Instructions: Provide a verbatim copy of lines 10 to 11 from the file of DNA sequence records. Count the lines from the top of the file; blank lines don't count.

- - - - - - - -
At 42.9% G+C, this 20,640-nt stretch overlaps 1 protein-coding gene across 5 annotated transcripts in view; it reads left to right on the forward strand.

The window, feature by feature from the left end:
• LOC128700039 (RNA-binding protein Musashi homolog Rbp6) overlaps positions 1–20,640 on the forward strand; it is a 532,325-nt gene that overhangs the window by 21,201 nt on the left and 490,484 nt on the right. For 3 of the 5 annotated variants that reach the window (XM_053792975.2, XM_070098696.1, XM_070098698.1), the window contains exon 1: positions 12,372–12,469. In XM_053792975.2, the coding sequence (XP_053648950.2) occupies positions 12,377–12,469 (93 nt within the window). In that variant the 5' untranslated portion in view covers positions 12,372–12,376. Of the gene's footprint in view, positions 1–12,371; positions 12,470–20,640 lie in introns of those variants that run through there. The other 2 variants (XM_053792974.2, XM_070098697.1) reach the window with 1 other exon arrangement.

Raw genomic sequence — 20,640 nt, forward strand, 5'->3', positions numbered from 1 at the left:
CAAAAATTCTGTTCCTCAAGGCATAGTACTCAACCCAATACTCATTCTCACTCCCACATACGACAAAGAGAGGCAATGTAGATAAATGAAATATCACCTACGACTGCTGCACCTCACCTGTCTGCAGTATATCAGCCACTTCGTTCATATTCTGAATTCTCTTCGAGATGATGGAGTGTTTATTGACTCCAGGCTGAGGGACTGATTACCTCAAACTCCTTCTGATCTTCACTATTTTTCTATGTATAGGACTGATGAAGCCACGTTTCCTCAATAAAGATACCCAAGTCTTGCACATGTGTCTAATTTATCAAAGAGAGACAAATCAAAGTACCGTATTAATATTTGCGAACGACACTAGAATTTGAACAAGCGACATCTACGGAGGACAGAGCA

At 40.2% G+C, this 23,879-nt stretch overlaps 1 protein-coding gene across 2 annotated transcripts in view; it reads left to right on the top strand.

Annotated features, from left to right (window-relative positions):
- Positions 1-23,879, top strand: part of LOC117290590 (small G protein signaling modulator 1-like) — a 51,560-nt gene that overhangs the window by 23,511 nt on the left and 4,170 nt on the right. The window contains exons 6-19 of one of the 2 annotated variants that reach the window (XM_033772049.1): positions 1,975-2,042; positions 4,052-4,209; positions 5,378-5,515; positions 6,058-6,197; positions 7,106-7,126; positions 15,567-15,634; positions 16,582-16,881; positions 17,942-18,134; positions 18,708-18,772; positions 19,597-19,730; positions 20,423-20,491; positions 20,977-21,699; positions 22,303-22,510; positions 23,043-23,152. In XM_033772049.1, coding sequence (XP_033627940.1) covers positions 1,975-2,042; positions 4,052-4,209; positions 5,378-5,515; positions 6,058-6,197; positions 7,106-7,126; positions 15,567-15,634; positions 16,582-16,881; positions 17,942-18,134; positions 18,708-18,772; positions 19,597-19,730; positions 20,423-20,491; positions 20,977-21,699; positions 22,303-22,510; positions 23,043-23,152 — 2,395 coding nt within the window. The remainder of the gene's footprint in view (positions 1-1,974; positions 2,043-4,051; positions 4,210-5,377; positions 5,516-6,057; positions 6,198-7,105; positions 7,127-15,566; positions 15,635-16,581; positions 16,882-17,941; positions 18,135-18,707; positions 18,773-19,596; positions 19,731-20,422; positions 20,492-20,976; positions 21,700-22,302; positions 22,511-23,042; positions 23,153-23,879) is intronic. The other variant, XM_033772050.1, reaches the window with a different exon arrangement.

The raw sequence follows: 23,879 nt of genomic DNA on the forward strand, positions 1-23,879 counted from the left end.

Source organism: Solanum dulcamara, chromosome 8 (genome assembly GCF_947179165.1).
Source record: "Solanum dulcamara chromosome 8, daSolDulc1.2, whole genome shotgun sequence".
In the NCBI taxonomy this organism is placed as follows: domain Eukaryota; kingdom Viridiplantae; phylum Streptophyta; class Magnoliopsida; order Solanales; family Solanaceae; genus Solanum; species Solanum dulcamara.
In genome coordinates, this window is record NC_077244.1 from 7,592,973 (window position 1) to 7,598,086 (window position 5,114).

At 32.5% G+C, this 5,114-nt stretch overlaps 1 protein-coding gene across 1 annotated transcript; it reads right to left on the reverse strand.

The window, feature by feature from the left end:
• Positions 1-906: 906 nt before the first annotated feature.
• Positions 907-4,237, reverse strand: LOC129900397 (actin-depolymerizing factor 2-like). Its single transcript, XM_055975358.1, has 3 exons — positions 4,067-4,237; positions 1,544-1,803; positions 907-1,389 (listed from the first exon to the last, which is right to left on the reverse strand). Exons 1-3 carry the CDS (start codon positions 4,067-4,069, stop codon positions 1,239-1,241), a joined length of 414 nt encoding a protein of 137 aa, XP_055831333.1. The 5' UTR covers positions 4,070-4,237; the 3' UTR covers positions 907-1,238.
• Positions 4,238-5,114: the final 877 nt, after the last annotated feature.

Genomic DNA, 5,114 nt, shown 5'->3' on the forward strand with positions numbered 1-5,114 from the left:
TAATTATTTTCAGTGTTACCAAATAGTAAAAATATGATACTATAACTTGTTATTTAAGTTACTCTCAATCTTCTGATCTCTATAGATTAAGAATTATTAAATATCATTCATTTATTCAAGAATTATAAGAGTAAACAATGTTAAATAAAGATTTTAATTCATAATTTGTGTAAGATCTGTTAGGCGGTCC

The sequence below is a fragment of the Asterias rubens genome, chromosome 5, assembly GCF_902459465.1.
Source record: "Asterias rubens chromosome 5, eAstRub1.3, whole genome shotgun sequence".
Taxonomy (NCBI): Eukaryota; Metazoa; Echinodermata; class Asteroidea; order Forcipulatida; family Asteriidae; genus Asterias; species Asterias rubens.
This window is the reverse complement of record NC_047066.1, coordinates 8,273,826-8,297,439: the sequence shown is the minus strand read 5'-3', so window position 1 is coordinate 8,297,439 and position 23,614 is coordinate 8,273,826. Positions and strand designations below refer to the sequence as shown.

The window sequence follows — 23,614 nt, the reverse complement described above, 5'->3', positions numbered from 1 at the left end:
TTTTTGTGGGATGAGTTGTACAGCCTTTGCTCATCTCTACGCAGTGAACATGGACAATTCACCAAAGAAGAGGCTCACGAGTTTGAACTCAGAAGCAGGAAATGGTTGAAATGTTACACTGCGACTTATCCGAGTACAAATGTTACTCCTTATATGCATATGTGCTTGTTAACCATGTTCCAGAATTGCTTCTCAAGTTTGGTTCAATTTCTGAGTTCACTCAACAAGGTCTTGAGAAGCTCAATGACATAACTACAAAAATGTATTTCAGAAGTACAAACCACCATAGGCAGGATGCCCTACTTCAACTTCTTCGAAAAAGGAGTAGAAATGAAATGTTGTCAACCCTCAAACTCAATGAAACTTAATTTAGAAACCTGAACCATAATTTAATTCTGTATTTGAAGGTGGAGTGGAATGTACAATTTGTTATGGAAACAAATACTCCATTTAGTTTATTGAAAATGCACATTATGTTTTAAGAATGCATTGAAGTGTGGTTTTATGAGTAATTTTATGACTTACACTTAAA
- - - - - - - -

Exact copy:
Source organism: Solanum dulcamara, chromosome 8 (genome assembly GCF_947179165.1).
Source record: "Solanum dulcamara chromosome 8, daSolDulc1.2, whole genome shotgun sequence".